Coburn took calls at home and met with property owners at the town office during off-hours. Lyme, which has 1,700 residents, is a blend of working-class old-timers and wealthy newcomers.

“Joanne just had a handle on Lyme,” Jenks said. “She knew the people and didn’t play favorites. She was equally respectful to everyone who walked in the door.”

Coburn also knew how to have fun at work. Before moving into their new digs in 2009, town employees worked out of the library basement, where small creepy creatures were known to take up residence.

“Joanne knew that I didn’t like spiders,” Jenks said. “So she was forever hiding plastic spiders and snakes in my desk and under my chair.”

On a recent morning, Jenks opened a desk drawer, and within seconds pulled out a plastic spider. “See, what I mean,” she said. “I can’t believe she’s gone.”

Coburn and her first husband, Paul Beisswenger, a physician, moved to the Upper Valley 40 or so years ago. Along with being Lyme’s part-time tax collector, Coburn was the business manager at Dartmouth Alumni Magazine. She retired suddenly in January, without telling anyone at the magazine about her cancer.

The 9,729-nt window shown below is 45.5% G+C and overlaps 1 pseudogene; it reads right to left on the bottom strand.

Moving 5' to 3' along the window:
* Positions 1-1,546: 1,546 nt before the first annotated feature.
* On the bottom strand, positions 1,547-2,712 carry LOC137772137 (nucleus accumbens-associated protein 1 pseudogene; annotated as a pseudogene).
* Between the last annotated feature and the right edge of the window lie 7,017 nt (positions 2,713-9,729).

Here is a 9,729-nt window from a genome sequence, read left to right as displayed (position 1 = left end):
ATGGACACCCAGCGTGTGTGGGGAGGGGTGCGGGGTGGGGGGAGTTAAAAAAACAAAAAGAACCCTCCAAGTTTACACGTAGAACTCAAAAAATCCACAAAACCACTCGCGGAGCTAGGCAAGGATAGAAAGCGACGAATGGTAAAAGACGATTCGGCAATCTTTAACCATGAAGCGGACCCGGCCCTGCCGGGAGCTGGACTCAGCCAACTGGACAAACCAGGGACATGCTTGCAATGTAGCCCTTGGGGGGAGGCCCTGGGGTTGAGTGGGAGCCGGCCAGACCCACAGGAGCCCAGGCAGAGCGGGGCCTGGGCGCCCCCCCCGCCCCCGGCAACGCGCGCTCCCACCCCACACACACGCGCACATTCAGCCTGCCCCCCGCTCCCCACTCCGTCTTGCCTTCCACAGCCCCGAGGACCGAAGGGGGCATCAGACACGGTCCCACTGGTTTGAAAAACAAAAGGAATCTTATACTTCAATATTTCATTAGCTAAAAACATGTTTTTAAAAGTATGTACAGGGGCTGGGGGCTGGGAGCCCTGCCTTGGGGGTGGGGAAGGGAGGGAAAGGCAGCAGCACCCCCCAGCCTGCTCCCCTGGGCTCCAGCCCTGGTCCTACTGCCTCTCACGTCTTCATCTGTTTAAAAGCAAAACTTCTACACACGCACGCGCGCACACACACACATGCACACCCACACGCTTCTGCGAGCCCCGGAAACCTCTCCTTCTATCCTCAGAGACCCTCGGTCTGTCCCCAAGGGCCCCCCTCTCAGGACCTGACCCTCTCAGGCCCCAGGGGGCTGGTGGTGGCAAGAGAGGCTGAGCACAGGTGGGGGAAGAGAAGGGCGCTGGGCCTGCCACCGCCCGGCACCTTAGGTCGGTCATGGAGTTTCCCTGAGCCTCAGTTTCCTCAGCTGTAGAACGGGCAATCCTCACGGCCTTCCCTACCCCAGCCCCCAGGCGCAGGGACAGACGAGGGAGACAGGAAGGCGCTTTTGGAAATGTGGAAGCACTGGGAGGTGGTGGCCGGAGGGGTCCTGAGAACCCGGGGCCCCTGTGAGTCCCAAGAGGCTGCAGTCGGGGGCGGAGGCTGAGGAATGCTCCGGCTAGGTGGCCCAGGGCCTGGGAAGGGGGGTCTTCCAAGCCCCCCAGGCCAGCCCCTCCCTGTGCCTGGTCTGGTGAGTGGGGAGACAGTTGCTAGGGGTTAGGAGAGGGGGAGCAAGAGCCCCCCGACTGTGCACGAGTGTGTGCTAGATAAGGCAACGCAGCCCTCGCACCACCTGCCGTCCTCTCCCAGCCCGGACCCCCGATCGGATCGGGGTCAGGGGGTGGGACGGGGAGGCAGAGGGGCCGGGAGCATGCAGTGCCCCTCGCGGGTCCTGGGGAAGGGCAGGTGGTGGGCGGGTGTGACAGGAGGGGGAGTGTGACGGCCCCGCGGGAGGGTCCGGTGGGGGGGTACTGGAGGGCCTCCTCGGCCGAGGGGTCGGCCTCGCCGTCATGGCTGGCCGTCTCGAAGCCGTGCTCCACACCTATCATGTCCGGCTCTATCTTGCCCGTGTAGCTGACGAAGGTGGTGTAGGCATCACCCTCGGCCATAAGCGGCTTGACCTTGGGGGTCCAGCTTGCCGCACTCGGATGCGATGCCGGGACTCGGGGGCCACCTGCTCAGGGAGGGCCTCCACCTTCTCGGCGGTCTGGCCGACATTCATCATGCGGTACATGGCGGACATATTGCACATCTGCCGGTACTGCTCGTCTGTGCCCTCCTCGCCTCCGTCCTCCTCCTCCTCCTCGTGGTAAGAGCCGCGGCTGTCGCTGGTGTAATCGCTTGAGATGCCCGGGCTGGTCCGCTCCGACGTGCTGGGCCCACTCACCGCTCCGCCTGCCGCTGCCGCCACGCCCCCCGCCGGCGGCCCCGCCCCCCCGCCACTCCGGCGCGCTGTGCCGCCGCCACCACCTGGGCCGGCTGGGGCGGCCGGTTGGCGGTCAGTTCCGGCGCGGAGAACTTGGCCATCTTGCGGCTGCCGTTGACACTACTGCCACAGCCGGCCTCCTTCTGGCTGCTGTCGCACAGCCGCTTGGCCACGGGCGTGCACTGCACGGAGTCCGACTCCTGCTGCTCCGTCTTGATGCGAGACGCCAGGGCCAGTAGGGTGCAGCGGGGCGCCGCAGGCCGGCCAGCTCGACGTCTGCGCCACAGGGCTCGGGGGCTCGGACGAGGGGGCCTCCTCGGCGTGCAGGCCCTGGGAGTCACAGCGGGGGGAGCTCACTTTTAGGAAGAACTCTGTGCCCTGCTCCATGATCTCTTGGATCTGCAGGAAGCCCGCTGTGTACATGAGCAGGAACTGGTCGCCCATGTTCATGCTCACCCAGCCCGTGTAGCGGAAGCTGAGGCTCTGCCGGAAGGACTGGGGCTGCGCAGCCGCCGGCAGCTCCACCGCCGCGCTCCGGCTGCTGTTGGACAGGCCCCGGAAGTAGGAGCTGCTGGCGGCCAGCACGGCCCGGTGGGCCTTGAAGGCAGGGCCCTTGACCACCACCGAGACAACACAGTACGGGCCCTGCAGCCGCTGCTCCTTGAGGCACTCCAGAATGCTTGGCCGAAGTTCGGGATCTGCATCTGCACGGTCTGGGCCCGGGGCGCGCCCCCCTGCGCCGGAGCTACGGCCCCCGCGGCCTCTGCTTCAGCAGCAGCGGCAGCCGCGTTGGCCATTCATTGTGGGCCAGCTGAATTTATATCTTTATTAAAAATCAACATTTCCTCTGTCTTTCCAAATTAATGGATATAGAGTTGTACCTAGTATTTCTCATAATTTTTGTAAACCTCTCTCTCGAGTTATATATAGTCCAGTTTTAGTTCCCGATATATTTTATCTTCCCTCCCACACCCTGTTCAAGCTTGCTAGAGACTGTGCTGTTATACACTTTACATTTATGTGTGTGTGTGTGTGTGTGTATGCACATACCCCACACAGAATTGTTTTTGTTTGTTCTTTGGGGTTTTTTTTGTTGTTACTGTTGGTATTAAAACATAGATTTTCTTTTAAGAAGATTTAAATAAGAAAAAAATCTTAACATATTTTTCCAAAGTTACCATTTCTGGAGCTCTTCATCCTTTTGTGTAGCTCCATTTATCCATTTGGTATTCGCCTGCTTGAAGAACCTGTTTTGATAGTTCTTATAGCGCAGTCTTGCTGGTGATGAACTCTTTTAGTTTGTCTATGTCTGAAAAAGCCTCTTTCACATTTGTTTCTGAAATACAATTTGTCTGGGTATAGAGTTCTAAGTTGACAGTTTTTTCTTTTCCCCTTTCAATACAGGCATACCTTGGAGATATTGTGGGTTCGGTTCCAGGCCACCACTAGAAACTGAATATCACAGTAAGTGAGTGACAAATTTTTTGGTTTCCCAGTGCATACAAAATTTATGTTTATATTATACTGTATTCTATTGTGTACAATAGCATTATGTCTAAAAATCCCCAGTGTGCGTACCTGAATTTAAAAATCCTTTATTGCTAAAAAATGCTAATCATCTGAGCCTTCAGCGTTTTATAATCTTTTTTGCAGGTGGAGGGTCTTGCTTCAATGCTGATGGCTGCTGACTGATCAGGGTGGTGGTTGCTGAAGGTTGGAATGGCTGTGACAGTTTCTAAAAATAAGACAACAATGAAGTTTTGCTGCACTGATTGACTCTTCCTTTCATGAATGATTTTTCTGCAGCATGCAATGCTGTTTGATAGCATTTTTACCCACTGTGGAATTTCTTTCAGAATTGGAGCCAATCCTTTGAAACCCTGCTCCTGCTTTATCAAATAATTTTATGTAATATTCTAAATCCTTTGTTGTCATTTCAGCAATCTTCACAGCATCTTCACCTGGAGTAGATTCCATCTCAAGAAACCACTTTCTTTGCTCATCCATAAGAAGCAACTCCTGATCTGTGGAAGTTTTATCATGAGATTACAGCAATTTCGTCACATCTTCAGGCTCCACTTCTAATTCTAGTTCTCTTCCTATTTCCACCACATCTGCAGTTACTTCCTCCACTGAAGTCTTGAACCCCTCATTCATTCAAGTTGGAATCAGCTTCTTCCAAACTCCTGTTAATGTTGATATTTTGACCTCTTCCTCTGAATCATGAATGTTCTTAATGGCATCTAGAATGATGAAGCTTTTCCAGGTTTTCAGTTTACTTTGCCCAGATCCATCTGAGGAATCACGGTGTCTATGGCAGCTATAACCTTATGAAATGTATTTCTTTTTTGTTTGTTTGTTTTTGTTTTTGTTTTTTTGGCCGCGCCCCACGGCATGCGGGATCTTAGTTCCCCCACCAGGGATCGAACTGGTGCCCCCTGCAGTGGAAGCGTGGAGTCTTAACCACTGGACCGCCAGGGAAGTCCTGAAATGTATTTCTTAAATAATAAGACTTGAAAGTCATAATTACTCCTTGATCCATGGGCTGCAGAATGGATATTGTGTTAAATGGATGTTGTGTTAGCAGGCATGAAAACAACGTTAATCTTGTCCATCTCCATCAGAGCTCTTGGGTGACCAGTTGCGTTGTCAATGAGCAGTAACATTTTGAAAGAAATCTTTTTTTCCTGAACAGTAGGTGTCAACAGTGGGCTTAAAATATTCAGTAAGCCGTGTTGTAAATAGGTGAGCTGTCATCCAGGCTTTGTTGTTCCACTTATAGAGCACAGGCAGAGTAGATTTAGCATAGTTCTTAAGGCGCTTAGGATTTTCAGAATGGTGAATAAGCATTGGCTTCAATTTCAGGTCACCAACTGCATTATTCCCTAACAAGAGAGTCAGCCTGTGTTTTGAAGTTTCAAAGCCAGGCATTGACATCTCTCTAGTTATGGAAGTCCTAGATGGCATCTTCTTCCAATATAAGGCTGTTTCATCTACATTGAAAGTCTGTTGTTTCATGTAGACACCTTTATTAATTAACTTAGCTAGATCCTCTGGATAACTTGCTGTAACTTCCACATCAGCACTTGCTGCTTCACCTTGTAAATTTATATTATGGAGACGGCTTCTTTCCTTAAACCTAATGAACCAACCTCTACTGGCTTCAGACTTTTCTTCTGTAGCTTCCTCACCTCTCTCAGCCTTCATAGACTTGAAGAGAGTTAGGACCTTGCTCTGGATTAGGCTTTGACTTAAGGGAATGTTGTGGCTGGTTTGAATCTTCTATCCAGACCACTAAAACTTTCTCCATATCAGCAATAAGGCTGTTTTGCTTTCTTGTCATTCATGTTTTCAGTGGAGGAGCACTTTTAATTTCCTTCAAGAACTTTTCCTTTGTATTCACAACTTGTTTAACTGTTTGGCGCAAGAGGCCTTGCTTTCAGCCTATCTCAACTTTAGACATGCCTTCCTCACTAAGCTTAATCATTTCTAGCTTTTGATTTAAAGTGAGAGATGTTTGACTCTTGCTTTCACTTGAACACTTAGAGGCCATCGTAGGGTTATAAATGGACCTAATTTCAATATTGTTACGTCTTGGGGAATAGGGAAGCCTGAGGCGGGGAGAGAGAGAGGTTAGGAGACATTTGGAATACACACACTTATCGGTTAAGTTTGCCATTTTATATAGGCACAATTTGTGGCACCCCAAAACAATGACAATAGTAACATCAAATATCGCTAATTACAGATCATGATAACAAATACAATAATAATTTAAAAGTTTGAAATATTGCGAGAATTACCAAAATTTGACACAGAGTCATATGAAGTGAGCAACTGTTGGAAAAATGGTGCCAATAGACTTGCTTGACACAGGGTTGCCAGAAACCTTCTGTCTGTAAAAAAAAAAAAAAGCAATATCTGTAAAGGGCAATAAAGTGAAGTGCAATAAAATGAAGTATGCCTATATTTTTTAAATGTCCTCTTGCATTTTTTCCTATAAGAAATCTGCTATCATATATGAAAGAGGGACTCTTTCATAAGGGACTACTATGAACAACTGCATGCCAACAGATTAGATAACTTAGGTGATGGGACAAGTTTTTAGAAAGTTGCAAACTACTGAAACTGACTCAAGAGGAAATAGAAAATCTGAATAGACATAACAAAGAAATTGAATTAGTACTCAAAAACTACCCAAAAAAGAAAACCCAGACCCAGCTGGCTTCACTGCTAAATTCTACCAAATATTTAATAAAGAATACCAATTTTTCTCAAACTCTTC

“I should have known something was up then,” Jenks said. “It didn’t make any sense. Joanne wasn’t the retiring type.”

She wasn’t the all-work, no-play type, either. Joanne and Peter, who were married in 1987, were avid sailors. They spent weeks at a time at sea, sailing up and down the East Coast aboard Aria, their wooden 39-foot Alden Challenger Yawl that they kept in Maine’s Penobscot Bay.

At Coburn’s memorial service, Denny Alsop, a family friend, drew a moment of laughter when he told the large gathering that Joanne was likely “the only collector of taxes to fling off her clothes and skinny dip, 100 yards from the New York Yacht Club.”

At home at the top of Pinnacle Hill Road in Lyme, Coburn spent many hours in her cottage garden that she filled with bee balm, irises, peonies, lilies and lupine.

“She tended her gardens carefully,” said Carol Barr, a close friend. “They were well thought out to give continuous color all summer long.”